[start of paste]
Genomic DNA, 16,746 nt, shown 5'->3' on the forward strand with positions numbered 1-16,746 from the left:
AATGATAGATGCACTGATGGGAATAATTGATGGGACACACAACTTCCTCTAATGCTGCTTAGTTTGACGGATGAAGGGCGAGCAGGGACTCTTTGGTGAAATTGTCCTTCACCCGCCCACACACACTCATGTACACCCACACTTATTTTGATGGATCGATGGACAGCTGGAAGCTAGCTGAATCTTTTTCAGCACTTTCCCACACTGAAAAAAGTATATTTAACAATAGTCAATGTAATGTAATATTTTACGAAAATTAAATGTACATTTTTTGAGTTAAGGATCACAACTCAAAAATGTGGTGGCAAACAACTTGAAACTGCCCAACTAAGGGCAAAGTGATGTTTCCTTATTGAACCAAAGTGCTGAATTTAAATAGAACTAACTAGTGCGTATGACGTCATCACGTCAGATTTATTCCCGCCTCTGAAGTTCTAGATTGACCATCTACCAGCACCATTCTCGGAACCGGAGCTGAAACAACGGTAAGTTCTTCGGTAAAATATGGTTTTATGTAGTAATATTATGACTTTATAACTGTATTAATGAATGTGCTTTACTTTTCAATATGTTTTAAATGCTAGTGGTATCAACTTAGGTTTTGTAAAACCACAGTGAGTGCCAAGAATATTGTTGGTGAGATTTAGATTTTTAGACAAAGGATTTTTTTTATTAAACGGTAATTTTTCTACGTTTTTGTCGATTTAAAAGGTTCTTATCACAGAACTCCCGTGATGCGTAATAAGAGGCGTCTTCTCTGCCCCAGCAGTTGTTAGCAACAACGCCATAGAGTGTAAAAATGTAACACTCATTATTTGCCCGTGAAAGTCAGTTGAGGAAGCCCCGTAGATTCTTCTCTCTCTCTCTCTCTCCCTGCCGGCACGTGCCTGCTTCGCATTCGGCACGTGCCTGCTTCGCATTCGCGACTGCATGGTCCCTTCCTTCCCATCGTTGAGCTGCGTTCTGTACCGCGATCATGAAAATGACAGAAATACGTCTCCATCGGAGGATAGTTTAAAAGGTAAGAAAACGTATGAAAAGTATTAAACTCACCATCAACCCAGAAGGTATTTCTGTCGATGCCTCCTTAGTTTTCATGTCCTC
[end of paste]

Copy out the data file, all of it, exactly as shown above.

Genomic DNA, 16,746 nt, shown 5'->3' on the forward strand with positions numbered 1-16,746 from the left:
AATGATAGATGCACTGATGGGAATAATTGATGGGACACACAACTTCCTCTAATGCTGCTTAGTTTGACGGATGAAGGGCGAGCAGGGACTCTTTGGTGAAATTGTCCTTCACCCGCCCACACACACTCATGTACACCCACACTTATTTTGATGGATCGATGGACAGCTGGAAGCTAGCTGAATCTTTTTCAGCACTTTCCCACACTGAAAAAAGTATATTTAACAATAGTCAATGTAATGTAATATTTTACGAAAATTAAATGTACATTTTTTGAGTTAAGGATCACAACTCAAAAATGTGGTGGCAAACAACTTGAAACTGCCCAACTAAGGGCAAAGTGATGTTTCCTTATTGAACCAAAGTGCTGAATTTAAATAGAACTAACTAGTGCGTATGACGTCATCACGTCAGATTTATTCCCGCCTCTGAAGTTCTAGATTGACCATCTACCAGCACCATTCTCGGAACCGGAGCTGAAACAACGGTAAGTTCTTCGGTAAAATATGGTTTTATGTAGTAATATTATGACTTTATAACTGTATTAATGAATGTGCTTTACTTTTCAATATGTTTTAAATGCTAGTGGTATCAACTTAGGTTTTGTAAAACCACAGTGAGTGCCAAGAATATTGTTGGTGAGATTTAGATTTTTAGACAAAGGATTTTTTTTATTAAACGGTAATTTTTCTACGTTTTTGTCGATTTAAAAGGTTCTTATCACAGAACTCCCGTGATGCGTAATAAGAGGCGTCTTCTCTGCCCCAGCAGTTGTTAGCAACAACGCCATAGAGTGTAAAAATGTAACACTCATTATTTGCCCGTGAAAGTCAGTTGAGGAAGCCCCGTAGATTCTTCTCTCTCTCTCTCTCTCCCTGCCGGCACGTGCCTGCTTCGCATTCGGCACGTGCCTGCTTCGCATTCGCGACTGCATGGTCCCTTCCTTCCCATCGTTGAGCTGCGTTCTGTACCGCGATCATGAAAATGACAGAAATACGTCTCCATCGGAGGATAGTTTAAAAGGTAAGAAAACGTATGAAAAGTATTAAACTCACCATCAACCCAGAAGGTATTTCTGTCGATGCCTCCTTAGTTTTCATGTCCTC